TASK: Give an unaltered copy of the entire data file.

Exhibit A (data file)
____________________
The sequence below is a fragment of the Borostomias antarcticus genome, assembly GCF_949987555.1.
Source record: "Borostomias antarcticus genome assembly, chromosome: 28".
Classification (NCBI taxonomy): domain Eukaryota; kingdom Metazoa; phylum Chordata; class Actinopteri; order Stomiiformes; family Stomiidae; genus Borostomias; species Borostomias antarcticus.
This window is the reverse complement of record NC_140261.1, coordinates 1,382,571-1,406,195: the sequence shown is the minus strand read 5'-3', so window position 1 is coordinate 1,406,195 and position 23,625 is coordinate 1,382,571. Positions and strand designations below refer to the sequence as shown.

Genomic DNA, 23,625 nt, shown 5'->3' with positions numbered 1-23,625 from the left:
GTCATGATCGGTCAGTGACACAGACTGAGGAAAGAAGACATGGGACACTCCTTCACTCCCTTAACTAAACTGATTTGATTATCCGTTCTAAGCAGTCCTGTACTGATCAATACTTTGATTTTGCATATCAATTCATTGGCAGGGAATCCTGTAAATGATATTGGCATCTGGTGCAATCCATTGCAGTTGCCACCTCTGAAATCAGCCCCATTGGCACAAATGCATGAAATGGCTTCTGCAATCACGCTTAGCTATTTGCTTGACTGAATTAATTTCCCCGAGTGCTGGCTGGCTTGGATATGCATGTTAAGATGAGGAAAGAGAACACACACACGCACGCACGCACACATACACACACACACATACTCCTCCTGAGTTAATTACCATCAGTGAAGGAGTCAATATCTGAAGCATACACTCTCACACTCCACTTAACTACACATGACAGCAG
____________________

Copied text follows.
The sequence below is a fragment of the Borostomias antarcticus genome, assembly GCF_949987555.1.
Source record: "Borostomias antarcticus genome assembly, chromosome: 28".
Classification (NCBI taxonomy): domain Eukaryota; kingdom Metazoa; phylum Chordata; class Actinopteri; order Stomiiformes; family Stomiidae; genus Borostomias; species Borostomias antarcticus.
This window is the reverse complement of record NC_140261.1, coordinates 1,382,571-1,406,195: the sequence shown is the minus strand read 5'-3', so window position 1 is coordinate 1,406,195 and position 23,625 is coordinate 1,382,571. Positions and strand designations below refer to the sequence as shown.

Genomic DNA, 23,625 nt, shown 5'->3' with positions numbered 1-23,625 from the left:
GTCATGATCGGTCAGTGACACAGACTGAGGAAAGAAGACATGGGACACTCCTTCACTCCCTTAACTAAACTGATTTGATTATCCGTTCTAAGCAGTCCTGTACTGATCAATACTTTGATTTTGCATATCAATTCATTGGCAGGGAATCCTGTAAATGATATTGGCATCTGGTGCAATCCATTGCAGTTGCCACCTCTGAAATCAGCCCCATTGGCACAAATGCATGAAATGGCTTCTGCAATCACGCTTAGCTATTTGCTTGACTGAATTAATTTCCCCGAGTGCTGGCTGGCTTGGATATGCATGTTAAGATGAGGAAAGAGAACACACACACGCACGCACGCACACATACACACACACACATACTCCTCCTGAGTTAATTACCATCAGTGAAGGAGTCAATATCTGAAGCATACACTCTCACACTCCACTTAACTACACATGACAGCAG